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Sober Driver - Sensor inVehicles

At Senseair, we have a group entirely dedicated to the development of alcohol sensing technology and applications. Our core competency lies in the areas of sensor technology, measurement systems, microsystems, physiological interactions, mechatronic design, and man-machine interfacing.

We have a well-equipped laboratory for prototyping, small-scale production, and testing. Together with a network of partners, we are capable of managing projects from idea to production. 

If you wish to read more about the Senseair R&D department, please visit Research & Development. 

Technology

In today's state-of-the-art breath analysers, the subject has to deliver a forced and prolonged expiration into a mouthpiece. This procedure is time-consuming and requires significant effort for people with reduced lung capacity. For hygienic reasons, mouthpieces have to be exchangeable, disposable and taken care of.

With our technology, the subject can deliver a short puff of air at 5-10 cm distance from the sensor. By correlation to simultaneous measurement of CO, the true breath alcohol concentration can be determined using the equation:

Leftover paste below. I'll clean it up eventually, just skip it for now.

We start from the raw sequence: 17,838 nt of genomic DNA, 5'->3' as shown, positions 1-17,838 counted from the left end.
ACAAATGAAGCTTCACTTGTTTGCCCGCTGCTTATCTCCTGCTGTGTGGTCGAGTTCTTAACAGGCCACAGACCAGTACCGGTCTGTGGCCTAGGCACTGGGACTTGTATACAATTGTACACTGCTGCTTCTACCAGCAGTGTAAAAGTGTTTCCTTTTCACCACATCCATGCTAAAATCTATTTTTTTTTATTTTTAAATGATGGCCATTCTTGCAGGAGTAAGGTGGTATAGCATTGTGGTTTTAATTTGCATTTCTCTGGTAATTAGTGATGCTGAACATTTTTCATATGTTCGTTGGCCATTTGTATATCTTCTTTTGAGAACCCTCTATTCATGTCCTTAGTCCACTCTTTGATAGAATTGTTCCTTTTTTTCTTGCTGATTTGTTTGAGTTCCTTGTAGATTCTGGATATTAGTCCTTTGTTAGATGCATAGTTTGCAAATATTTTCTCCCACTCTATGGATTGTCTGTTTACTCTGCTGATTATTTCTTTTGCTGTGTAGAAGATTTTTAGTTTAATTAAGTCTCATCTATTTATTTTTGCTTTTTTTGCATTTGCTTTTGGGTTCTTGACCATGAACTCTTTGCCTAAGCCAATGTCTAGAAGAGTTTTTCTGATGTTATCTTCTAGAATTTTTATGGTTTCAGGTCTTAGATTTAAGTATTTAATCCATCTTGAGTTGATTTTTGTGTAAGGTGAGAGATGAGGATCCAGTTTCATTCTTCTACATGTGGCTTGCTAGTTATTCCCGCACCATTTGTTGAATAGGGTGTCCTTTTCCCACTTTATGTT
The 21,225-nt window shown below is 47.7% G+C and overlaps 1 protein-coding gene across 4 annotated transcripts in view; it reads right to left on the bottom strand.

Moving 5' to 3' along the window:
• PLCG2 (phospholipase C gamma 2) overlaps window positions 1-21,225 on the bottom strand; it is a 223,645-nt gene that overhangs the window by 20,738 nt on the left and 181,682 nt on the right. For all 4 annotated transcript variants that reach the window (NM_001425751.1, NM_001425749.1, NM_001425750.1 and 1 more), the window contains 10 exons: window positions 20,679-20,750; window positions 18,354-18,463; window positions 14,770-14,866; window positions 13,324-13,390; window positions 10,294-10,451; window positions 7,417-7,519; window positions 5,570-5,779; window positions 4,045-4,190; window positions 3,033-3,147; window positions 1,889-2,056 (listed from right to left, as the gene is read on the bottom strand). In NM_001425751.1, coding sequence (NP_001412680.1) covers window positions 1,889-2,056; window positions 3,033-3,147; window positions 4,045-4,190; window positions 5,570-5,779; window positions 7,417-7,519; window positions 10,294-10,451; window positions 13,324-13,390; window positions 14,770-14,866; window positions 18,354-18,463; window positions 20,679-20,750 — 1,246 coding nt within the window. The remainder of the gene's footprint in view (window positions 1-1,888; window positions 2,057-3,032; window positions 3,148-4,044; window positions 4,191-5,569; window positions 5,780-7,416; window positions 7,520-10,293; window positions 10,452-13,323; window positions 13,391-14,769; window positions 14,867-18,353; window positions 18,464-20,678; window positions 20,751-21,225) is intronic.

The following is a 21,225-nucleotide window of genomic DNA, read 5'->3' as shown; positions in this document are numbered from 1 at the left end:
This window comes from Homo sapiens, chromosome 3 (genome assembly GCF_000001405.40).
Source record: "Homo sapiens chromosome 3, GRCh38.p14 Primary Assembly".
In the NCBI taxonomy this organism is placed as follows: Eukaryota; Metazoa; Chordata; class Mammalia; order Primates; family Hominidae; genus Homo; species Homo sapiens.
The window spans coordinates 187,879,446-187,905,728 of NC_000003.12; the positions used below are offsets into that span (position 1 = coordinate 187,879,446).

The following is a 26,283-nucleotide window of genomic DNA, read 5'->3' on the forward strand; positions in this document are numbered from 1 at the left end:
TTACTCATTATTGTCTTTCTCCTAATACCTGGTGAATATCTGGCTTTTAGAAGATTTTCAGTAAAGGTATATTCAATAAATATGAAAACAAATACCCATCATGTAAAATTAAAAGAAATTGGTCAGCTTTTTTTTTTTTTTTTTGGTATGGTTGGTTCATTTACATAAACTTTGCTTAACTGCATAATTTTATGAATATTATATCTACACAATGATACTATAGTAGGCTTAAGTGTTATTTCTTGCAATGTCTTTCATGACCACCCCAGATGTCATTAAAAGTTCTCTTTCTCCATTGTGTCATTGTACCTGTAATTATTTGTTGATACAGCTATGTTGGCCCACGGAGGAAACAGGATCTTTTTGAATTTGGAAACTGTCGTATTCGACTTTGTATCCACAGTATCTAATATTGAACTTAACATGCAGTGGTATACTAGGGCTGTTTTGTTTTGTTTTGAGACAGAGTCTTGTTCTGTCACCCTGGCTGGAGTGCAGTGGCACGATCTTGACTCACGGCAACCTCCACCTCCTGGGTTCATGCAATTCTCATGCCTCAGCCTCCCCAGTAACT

Due to the relatively small variability of the undiluted CO₂-concentration between individuals, the measured diluted breath alcohol (BrAC) concentration can be normalized using the dilution factor (COundiluted/COdiluted), thus representing the undiluted value.

Both alcohol and CO are measured using non-dispersive infrared spectroscopy (NDIR). We have built a powerful technology platform for NDIR analyzers. On top of that, a flexible user interface enabling a multitude of breath analyser configurations to be generated.

Learn More About Sensor inVehicles

DADSS

In the field of automotive safety systems, we enjoy close cooperation with Autoliv, a leading global supplier of those kinds of systems.

Our current projects include the development of new technology to allow contact-free, unobtrusive measurement of a driver’s breath alcohol.

Watch our technology being given a test drive in the news report here (in Swedish).

 

DADSS RESEARCH PROGRAM

The Driver Alcohol Detection System for Safety (DADSS) research program video illustrates the two different technologies being developed for vehicle integration - ours is the breath-based technology.

 

Technology

In today's state-of-the-art breathalysers, the subject has to deliver a forced and prolonged expiration into a mouthpiece. This procedure is time-consuming and requires significant effort for people with reduced lung capacity. For hygienic reasons, mouthpieces have to be exchangeable, disposable and taken care of.

With our technology, the subject can deliver a short puff of air at 5-10 cm distance to the sensor. By correlation to simultaneous measurement of CO, the true breath alcohol concentration can be determined using the equation:

Due to the relatively small variability of the undiluted CO concentration between individuals, the measured diluted breath alcohol (BrAC) concentration can be normalized using the dilution factor (COundiluted/COdiluted), thus representing the undiluted value.